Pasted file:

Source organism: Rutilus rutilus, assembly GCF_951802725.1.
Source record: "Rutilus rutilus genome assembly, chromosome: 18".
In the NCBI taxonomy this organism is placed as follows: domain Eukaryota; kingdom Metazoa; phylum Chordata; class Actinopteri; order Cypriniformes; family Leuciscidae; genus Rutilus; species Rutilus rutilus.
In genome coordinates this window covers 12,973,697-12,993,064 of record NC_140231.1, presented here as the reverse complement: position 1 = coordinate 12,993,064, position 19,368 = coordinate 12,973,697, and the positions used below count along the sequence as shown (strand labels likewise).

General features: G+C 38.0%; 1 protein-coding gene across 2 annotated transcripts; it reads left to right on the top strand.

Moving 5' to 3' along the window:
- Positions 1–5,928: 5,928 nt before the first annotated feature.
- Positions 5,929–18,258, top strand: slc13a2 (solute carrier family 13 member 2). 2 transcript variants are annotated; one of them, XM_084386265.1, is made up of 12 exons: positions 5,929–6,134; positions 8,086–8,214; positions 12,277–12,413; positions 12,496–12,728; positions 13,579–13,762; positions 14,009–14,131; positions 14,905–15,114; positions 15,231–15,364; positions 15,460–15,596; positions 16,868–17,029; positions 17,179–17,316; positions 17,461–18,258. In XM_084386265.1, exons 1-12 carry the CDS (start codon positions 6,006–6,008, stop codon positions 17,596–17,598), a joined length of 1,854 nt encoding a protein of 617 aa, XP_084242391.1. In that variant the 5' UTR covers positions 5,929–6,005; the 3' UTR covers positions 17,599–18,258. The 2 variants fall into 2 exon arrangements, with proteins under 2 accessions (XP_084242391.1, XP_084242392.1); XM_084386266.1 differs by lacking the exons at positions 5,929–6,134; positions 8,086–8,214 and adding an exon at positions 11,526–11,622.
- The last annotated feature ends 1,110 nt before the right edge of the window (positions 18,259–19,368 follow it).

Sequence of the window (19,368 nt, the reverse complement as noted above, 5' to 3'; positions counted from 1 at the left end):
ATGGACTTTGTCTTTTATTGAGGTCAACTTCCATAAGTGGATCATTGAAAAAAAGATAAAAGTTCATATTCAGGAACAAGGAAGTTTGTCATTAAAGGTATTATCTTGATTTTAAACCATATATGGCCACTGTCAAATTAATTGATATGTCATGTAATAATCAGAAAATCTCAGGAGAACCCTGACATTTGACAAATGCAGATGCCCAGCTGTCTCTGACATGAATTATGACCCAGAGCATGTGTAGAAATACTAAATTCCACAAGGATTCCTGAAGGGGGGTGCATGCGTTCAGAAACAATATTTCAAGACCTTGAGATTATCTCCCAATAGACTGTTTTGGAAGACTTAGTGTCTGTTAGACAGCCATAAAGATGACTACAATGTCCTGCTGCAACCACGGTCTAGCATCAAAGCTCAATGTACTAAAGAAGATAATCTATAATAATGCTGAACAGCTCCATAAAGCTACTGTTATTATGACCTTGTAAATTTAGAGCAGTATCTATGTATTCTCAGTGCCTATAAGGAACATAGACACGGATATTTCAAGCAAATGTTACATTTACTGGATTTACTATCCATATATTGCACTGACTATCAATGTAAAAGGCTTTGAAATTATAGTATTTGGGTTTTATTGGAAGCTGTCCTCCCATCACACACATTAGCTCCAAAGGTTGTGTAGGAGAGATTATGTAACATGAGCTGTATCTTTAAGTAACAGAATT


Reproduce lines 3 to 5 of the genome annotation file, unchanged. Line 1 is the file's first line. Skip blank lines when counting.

In the NCBI taxonomy this organism is placed as follows: domain Eukaryota; kingdom Metazoa; phylum Chordata; class Actinopteri; order Cypriniformes; family Leuciscidae; genus Rutilus; species Rutilus rutilus.
In genome coordinates this window covers 12,973,697-12,993,064 of record NC_140231.1, presented here as the reverse complement: position 1 = coordinate 12,993,064, position 19,368 = coordinate 12,973,697, and the positions used below count along the sequence as shown (strand labels likewise).

General features: G+C 38.0%; 1 protein-coding gene across 2 annotated transcripts; it reads left to right on the top strand.